- Gmail: Adding Persistent Searches
- Google Suggest - A previous version worked using setTimeout, but this script was recently updated to use addEventListener instead, which IE's scripting model doesn't support. I ran into this on a few other scripts, and I may be able to build a work-around to support addEventListener.
- (I didn't try a whole lot of scripts, so just because this section is small doesn't mean most scripts work)
In general, scripts that use XPath queries may work but slowly. Scripts that don't use any FireFox-specific script code should work perfectly. Scripts that do won't work at all. As with xpath support, I may be able to build work-arounds for many of these issues, but others will never work.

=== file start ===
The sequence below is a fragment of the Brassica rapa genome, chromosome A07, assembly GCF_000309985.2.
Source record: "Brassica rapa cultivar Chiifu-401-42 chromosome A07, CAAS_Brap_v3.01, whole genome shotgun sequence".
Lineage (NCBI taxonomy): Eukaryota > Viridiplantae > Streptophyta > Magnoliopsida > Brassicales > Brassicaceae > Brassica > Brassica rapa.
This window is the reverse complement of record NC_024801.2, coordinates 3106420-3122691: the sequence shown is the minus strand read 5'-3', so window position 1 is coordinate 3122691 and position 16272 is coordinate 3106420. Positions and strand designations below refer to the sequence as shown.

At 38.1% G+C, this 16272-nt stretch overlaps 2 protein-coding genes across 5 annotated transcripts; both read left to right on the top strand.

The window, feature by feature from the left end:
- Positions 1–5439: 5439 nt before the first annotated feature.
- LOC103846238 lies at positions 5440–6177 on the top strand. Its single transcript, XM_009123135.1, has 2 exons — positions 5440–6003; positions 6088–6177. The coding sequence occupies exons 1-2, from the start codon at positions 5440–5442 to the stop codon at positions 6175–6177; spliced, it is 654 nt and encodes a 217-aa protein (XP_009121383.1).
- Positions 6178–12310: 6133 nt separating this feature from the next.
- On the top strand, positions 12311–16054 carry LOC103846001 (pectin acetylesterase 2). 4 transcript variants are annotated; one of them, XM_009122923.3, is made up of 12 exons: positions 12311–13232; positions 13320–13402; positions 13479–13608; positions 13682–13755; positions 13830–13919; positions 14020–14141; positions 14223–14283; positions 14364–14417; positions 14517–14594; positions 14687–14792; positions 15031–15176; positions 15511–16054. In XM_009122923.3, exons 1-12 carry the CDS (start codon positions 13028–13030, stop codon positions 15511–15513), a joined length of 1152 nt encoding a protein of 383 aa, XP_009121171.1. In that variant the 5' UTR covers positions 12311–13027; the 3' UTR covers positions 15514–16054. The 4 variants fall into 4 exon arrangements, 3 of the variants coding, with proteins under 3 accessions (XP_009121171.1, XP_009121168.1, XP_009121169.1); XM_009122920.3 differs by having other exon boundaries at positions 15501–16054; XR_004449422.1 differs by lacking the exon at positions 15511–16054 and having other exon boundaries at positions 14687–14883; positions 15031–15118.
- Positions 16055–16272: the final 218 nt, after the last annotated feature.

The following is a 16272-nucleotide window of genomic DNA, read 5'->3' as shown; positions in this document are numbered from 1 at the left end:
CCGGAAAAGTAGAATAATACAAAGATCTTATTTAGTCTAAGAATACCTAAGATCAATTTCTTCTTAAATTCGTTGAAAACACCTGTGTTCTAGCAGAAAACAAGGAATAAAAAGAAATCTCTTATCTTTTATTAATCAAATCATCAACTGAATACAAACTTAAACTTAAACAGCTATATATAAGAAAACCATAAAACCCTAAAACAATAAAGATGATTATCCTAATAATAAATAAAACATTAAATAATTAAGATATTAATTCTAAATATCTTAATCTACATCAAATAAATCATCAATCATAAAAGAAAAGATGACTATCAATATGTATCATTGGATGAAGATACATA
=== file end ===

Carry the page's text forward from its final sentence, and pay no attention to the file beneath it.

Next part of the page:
A little bit of background first. I've been a subscriber to XBox Live! since its launch in November of 2002. For a while, I was on DSL (at my old apartment), and had a nice static IP dedicated solely to the XBox. Later, I bought a house and could no longer get DSL, so I switched to cable. No more nice static IPs, but I paid for a second dynamic IP and strung a looooong ethernet cable across my entire house and hooked up the XBox that way. In both of these cases, life was good. Of course, I couldn't just leave well enough alone. I was annoyed by the long ethernet cable, and Microsoft had just shipped the XBox Wireless Adapter, so I bought it. Now, a bit of background on my wireless setup: I use a Linux machine to do Network Address Translation (NAT) for my internal network (a wired desktop, a wireless laptop, a wireless TiVO, and now a wireless XBox). I've used a similar setup since college, oh so many years ago (I believe the first time I set this up was 1998). Anyway, back to the story. I plugged in the XBox wireless adapter, set it up, and things worked great. The XBox could connect to Live!, and I could play games. Then I noticed that there were some games I couldn't connect to. I lived with it, because there was usually an abundance of games to choose from (btw, my poison of choice is Project Gotham Racing 2 (PGR2)). Now that the game has been out for more than a year, the number of available online games or "rooms" has dwindled, and the "This session is no longer available" message is much more annoying. When there are only four or five available games in the list, and I can only connect to one of those if I'm lucky, my gaming time is spent more on searching for games than actually playing.